IMNA ARROYO - Oh, MI YEMAYA

October 1-December 26, 2009
Curator:  Migdalia Salas

 

This artwork depicts "los siete caminos de Yemaya" the seven paths taken by the Orisha Yemaya. It also shows Yemaya living in the bottom of the sea with Olokun, her father and the owner and master of the ocean. Yemaya is depicted as a mermaid as well as the Virgin of Merci as she is also known.

This multi-media installation is compose of seven panels 2'x 8' woodblock prints and a body of water made out of batik fabric, hand made paper sculptures, shells, glass, wood sculptures. The panels are printed on Satin* and framed with Batik fabric from Ghana, West Africa. A six-minute video is also part of the artwork.

 

 

This work was exhibited at the Voices of Water at the CESTA Festival in the Czech Republic, Casa Guayasamin in Havana, In Puerto Rico Museo Antigua Aduana , Arroyo, PR; Antiguo Arsenal de la Marina Espa�ola, Instituto de Cultura Puertorrique�a, Old San Juan, Centro Cultura de Bellas Artes, Guayama, (from January- August 2002). In Connecticut at the Mattatuck Museum of Arts & History Center in Waterbury and the Eli Slide House, Center for Contemporary Art in New Haven (2007).
     
 

 

ABOUT IMNA ARROYO: born in Guayama, Puerto Rico. She studied at La Escuela de Artes Pl�sticas del Instituto de Cultura in San Juan, Puerto Rico and obtained her BFA from Pratt Institute in Brooklyn, New York and her MFA from Yale University in New Haven, Connecticut. She also studied printmaking techniques at the Tamarind Institute, New York University Printmaking Studio, and at the University of Guanajuato, Mexico. Her work is also in numerous collections including the Museum of Modern Art Library/Franklin Furnace Artist Book Collection, Yale Art Gallery and Schomberg Center for Research and Black Culture. Arroyo is currently a Professor of Art at Eastern Connecticut State University.

She is the recipient of numerous awards and grants including, the Latin American Distinguish Service Award (2008),

the Eastern Connecticut State University Distinguished Faculty Member (2006), and the Dr. Martin Luther King, Jr. Distinguished Service Award (2005). She also received the 2003 Steinkraus-Cohen Memorial Outstanding Women of Connecticut Award, in recognition of achievements and dedication to public service.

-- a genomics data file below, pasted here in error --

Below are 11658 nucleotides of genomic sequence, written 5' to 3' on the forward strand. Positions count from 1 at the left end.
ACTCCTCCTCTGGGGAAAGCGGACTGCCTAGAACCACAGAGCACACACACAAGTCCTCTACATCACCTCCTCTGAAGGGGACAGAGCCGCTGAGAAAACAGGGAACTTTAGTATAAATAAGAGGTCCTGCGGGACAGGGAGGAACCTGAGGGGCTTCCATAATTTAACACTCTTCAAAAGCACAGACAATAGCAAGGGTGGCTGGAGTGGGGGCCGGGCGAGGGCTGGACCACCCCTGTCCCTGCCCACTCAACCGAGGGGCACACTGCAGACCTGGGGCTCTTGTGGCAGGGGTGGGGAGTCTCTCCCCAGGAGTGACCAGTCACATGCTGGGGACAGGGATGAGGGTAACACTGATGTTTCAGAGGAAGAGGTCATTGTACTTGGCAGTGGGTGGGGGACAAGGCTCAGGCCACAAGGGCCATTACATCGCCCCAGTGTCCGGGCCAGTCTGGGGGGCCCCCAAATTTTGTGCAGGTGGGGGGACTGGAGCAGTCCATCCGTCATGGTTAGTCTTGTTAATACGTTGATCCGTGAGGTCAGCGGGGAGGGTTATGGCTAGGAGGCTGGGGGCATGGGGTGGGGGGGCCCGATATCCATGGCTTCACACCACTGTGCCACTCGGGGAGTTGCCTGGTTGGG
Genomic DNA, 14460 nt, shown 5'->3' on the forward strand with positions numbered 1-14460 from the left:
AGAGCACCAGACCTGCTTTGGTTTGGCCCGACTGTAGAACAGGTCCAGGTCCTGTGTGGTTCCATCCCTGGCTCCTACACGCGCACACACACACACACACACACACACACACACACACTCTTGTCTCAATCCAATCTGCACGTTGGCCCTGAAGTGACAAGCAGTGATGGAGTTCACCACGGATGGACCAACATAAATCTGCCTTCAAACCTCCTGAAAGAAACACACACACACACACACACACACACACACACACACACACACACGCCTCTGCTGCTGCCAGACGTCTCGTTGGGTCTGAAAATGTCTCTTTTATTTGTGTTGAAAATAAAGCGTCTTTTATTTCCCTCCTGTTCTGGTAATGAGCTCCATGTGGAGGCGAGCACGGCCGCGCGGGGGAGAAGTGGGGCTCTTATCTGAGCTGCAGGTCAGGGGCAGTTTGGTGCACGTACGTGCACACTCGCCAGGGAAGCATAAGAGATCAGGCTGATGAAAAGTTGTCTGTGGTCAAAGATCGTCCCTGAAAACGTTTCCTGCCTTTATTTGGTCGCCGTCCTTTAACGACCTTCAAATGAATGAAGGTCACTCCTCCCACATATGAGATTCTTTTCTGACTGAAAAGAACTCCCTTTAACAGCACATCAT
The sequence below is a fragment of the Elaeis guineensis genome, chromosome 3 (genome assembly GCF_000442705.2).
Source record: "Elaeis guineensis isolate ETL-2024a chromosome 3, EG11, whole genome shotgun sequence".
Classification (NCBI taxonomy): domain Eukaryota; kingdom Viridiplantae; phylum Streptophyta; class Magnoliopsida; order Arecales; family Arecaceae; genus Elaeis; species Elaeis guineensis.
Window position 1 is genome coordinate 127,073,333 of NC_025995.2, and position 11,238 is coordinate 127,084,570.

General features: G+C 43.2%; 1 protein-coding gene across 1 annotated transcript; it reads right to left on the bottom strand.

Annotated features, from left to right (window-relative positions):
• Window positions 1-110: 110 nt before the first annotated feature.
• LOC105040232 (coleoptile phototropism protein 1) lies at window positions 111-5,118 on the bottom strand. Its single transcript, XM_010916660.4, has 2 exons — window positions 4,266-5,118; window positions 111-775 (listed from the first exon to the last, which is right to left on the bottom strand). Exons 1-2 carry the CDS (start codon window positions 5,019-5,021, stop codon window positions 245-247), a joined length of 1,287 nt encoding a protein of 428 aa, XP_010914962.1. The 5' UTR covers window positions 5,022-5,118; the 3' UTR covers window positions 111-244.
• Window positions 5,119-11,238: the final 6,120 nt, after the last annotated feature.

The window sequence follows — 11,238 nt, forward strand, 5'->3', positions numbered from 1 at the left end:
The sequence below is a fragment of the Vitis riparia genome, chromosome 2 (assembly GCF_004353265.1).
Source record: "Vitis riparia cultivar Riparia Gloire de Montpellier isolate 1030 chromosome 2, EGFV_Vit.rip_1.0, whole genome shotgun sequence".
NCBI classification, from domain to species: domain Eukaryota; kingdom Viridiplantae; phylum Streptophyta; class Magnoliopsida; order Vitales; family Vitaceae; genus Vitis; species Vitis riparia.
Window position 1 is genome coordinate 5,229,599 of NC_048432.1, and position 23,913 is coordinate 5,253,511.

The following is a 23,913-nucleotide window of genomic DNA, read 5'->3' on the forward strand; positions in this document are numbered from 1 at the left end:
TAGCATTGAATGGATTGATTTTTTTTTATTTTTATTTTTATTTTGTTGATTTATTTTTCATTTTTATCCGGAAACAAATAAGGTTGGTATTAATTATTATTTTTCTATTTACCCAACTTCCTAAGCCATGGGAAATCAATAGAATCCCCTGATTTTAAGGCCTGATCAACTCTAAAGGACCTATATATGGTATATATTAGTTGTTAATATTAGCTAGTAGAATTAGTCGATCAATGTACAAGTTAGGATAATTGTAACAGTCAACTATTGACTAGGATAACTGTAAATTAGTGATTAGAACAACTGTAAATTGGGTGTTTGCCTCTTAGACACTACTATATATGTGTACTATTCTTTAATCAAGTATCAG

The award is under the auspices of the United Nations Association of the USA. In Nigeria, she was conferred the titled of Chief Yeye Agboola of Ido-Osun by His Majesty Oba (Dr. Arc) Aderemi Adeen Adeniyi-Adedapo, Sapoyoro Akored�1 (Oludo of the Osun Kingdom). She has exhibited extensively nationally and internationally. Arroyo participated in the collaborative installations of Altares /Altars at the Arco Chato in Panama City, Panama and Voices of Water at the CESTA Festival in the Czech Republic. Most recently she exhibited her Yemay� multi media installation at Casa Guayasam�n in Havana. Her Trail of Bones multi media installation was exhibited at the Evergreen Gallery at the Evergreen College in Olympia, Washington and at the Museo Casa Humboldt in Havana, Cuba and the Galeria de Arte Jos� Miguel Gonz�lez in Colon, Matanzas, Cuba. Her encaustic relief print installation was exhibited at the InterAmerican University in Bayam�n, Puerto Rico and the Heredia Theater in Santiago, Cuba.

     
       

The Many Faces of Yemaya

Yoruba Goddess of the Nigeria of West Africa, who journey through the Diaspora spreading her many names, guiding her followers through her many paths revealing her many faces.

Yemaya Achaba or Ayaba She gives life and death, To all the creatures in nature.

Yemaya Okute or Okuti Her pealed blue water can be found In he corrals of the coast, the sea or the river, The lagoon and the rainforest.

Yemaya Mayoleo or Maayalewo She lives in the forest inside the well And her essence eternal.

Yemaya Akuara She can be found in the confluence of the River with her sister Oshun.

Yemaya Asesu Her domain is the murky and dirty water. She can be found in the canyons, the latrines, and the cloaks.

Yemaya Konla She is the foam in the water. She lives in the ship propellers entangled in the seaweed.

     

Yemaya Awoyo The elder of the Yemaya She resides in the depth of the ocean Guarding the forces of the universe

 

"Satin worked very well to get the image printed on . . . The image immediately kisses the plate."
~ Imna Arroyo

 

   
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